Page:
Rio de Janeiro, Dec 21 (EFE).- Diver Felipe Luna, who for the past six years around Christmas has been feeding the sharks at the Rio de Janeiro seaquarium dressed as Santa Claus, says he is happy with the work that allows him to bring joy to the children and give them some environmental education at the same time.
“I’ve been playing this part for six years and it’s really incredible to see the shining faces of the kids, the magic of Christmas, and to give them some environmental education,” said Luna, 36, one of the divers at AquaRio, South America’s largest marine aquarium.
“It’s magical to be a diving Santa Claus and to be able to show the kids the fish and get out of their heads the notion that sharks are aggressive and murderous,” he said before immersing himself in the main watertank at AquaRio to, before dozens of invited media and other cameras, he embraced and fed the seaquarium’s sand tiger sharks (Carcharias taurus).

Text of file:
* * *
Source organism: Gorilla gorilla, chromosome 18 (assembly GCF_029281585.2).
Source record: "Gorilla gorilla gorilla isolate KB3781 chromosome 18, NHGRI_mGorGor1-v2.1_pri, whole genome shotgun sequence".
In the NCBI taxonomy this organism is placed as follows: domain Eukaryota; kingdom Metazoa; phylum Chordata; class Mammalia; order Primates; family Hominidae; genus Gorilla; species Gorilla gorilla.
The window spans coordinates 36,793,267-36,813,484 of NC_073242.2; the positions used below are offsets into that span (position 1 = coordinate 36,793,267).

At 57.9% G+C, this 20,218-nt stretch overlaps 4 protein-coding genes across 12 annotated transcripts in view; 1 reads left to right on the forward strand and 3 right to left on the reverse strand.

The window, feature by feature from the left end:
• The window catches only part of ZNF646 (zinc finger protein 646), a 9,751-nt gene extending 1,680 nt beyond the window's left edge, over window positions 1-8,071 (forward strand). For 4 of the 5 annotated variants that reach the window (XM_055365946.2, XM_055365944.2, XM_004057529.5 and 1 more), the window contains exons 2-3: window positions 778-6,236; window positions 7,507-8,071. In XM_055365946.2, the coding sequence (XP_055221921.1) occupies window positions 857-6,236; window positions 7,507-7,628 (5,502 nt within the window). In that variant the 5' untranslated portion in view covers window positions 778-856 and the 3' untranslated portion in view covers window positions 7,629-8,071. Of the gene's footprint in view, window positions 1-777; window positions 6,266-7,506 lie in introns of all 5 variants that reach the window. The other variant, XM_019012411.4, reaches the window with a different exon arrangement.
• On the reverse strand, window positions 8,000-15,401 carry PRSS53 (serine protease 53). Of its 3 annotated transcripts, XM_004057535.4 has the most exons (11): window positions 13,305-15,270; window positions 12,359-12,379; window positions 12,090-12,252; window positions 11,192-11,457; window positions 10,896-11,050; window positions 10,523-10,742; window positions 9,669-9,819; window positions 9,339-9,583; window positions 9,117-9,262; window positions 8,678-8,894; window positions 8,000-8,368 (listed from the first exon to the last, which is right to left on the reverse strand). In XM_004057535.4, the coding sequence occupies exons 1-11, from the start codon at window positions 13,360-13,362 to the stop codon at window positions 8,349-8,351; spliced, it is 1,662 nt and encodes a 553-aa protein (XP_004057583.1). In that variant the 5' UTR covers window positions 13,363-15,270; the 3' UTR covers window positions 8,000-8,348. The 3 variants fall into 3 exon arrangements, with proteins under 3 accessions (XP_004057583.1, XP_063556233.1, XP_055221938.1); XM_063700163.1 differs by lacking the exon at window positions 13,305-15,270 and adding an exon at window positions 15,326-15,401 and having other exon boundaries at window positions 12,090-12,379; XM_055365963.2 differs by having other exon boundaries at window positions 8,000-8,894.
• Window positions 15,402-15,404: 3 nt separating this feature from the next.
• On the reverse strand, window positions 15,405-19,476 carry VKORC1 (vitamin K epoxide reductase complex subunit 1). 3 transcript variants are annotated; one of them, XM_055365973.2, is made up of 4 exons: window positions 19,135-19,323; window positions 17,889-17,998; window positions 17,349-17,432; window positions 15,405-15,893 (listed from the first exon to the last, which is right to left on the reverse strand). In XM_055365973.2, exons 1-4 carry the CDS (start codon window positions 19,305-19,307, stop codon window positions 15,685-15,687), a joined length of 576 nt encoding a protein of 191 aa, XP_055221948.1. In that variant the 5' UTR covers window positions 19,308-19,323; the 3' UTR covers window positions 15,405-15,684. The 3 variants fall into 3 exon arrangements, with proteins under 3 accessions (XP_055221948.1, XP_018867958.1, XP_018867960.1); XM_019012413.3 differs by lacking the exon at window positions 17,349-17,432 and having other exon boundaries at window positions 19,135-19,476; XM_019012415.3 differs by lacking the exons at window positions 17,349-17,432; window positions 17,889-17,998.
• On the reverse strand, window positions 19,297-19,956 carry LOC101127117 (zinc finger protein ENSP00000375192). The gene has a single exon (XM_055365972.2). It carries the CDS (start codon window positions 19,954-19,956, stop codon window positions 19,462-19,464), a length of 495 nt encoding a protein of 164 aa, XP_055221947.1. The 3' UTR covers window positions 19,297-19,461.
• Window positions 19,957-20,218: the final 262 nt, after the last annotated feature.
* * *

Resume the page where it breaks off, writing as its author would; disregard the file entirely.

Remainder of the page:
The ocean aquarium in Brazil’s iconic city, which houses more than 2,000 examples of 50 species of fish in 28 tanks, since 2007 has been offering visitors the additional attraction of Santa Claus swimming with the sharks, a show that especially fascinates youngsters and which was only temporarily halted in 2020 due to restrictions imposed due to the Covid-19 pandemic.
The show takes place in the tank where the sand tiger sharks are kept, and into which Luna dives with oxygen tanks, flippers and a facemask but dressed in red and wearing the traditional white beard of Father Christmas.
In addition to the sharks, each day Santa also feeds the rays and other marine species living together in the gigantic saltwater tank.
“It’s always something magical. I can even give a verbal talk and see that the kids are happy to see Santa Claus diving. It’s an incredible feeling and experience to see the shining faces of the kids, (their) spirit of conservation and, mainly, (their) joy,” Luna said.